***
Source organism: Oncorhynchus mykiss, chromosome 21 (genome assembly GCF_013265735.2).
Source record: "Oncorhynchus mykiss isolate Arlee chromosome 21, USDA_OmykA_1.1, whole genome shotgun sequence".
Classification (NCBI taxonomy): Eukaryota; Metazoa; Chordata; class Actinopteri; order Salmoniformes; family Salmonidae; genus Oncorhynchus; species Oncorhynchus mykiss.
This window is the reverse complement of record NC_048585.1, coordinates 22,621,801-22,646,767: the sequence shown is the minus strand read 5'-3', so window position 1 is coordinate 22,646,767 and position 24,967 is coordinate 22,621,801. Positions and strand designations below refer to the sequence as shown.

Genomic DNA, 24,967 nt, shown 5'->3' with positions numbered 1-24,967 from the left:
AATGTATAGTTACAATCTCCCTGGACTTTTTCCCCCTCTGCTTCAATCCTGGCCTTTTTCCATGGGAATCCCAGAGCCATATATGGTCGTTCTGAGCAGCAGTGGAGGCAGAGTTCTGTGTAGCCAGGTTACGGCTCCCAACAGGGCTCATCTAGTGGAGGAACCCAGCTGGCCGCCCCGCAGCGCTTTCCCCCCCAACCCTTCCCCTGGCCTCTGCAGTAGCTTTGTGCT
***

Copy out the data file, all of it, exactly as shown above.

Source organism: Oncorhynchus mykiss, chromosome 21 (genome assembly GCF_013265735.2).
Source record: "Oncorhynchus mykiss isolate Arlee chromosome 21, USDA_OmykA_1.1, whole genome shotgun sequence".
Classification (NCBI taxonomy): Eukaryota; Metazoa; Chordata; class Actinopteri; order Salmoniformes; family Salmonidae; genus Oncorhynchus; species Oncorhynchus mykiss.
This window is the reverse complement of record NC_048585.1, coordinates 22,621,801-22,646,767: the sequence shown is the minus strand read 5'-3', so window position 1 is coordinate 22,646,767 and position 24,967 is coordinate 22,621,801. Positions and strand designations below refer to the sequence as shown.

Genomic DNA, 24,967 nt, shown 5'->3' with positions numbered 1-24,967 from the left:
AATGTATAGTTACAATCTCCCTGGACTTTTTCCCCCTCTGCTTCAATCCTGGCCTTTTTCCATGGGAATCCCAGAGCCATATATGGTCGTTCTGAGCAGCAGTGGAGGCAGAGTTCTGTGTAGCCAGGTTACGGCTCCCAACAGGGCTCATCTAGTGGAGGAACCCAGCTGGCCGCCCCGCAGCGCTTTCCCCCCCAACCCTTCCCCTGGCCTCTGCAGTAGCTTTGTGCT